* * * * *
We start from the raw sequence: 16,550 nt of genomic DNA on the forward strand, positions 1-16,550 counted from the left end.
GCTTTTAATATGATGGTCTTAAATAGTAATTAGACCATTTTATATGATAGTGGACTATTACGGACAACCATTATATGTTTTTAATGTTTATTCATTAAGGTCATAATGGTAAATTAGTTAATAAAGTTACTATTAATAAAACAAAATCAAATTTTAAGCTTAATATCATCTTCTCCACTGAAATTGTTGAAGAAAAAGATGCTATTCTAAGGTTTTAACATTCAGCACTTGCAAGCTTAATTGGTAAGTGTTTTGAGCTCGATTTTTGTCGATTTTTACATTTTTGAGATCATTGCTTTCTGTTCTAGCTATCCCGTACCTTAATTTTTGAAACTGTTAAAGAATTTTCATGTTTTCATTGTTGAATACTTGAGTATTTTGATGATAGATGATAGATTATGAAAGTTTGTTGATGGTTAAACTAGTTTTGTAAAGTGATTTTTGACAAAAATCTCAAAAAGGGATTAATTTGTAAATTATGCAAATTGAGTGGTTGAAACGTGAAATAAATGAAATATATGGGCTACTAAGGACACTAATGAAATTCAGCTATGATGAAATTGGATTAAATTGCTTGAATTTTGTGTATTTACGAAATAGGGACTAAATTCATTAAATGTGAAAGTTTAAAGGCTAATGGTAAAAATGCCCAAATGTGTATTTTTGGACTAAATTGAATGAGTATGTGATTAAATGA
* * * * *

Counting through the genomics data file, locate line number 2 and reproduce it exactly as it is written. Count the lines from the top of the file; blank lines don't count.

GCTTTTAATATGATGGTCTTAAATAGTAATTAGACCATTTTATATGATAGTGGACTATTACGGACAACCATTATATGTTTTTAATGTTTATTCATTAAGGTCATAATGGTAAATTAGTTAATAAAGTTACTATTAATAAAACAAAATCAAATTTTAAGCTTAATATCATCTTCTCCACTGAAATTGTTGAAGAAAAAGATGCTATTCTAAGGTTTTAACATTCAGCACTTGCAAGCTTAATTGGTAAGTGTTTTGAGCTCGATTTTTGTCGATTTTTACATTTTTGAGATCATTGCTTTCTGTTCTAGCTATCCCGTACCTTAATTTTTGAAACTGTTAAAGAATTTTCATGTTTTCATTGTTGAATACTTGAGTATTTTGATGATAGATGATAGATTATGAAAGTTTGTTGATGGTTAAACTAGTTTTGTAAAGTGATTTTTGACAAAAATCTCAAAAAGGGATTAATTTGTAAATTATGCAAATTGAGTGGTTGAAACGTGAAATAAATGAAATATATGGGCTACTAAGGACACTAATGAAATTCAGCTATGATGAAATTGGATTAAATTGCTTGAATTTTGTGTATTTACGAAATAGGGACTAAATTCATTAAATGTGAAAGTTTAAAGGCTAATGGTAAAAATGCCCAAATGTGTATTTTTGGACTAAATTGAATGAGTATGTGATTAAATGA